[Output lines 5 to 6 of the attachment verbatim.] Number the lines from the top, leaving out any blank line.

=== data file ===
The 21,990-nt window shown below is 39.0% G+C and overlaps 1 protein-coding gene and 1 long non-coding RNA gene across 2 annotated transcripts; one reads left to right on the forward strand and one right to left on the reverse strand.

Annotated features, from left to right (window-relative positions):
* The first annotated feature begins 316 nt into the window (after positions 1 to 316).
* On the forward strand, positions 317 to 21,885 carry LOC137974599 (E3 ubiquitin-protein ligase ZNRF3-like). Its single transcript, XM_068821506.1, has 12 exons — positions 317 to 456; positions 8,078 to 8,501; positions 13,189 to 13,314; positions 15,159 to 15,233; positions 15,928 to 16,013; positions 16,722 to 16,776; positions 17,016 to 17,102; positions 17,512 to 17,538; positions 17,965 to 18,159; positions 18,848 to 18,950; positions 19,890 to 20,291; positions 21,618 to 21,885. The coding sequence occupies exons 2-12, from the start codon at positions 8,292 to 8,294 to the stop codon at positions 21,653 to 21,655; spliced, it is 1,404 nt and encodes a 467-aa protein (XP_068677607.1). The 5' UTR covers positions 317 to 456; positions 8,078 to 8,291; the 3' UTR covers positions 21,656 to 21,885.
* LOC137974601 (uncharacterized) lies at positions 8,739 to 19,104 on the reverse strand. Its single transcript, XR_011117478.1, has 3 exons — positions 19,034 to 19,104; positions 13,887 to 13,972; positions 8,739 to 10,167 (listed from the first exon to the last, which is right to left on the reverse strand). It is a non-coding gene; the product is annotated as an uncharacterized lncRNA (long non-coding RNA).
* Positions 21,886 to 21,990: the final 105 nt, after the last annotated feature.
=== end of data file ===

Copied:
* LOC137974601 (uncharacterized) lies at positions 8,739 to 19,104 on the reverse strand. Its single transcript, XR_011117478.1, has 3 exons — positions 19,034 to 19,104; positions 13,887 to 13,972; positions 8,739 to 10,167 (listed from the first exon to the last, which is right to left on the reverse strand). It is a non-coding gene; the product is annotated as an uncharacterized lncRNA (long non-coding RNA).
* Positions 21,886 to 21,990: the final 105 nt, after the last annotated feature.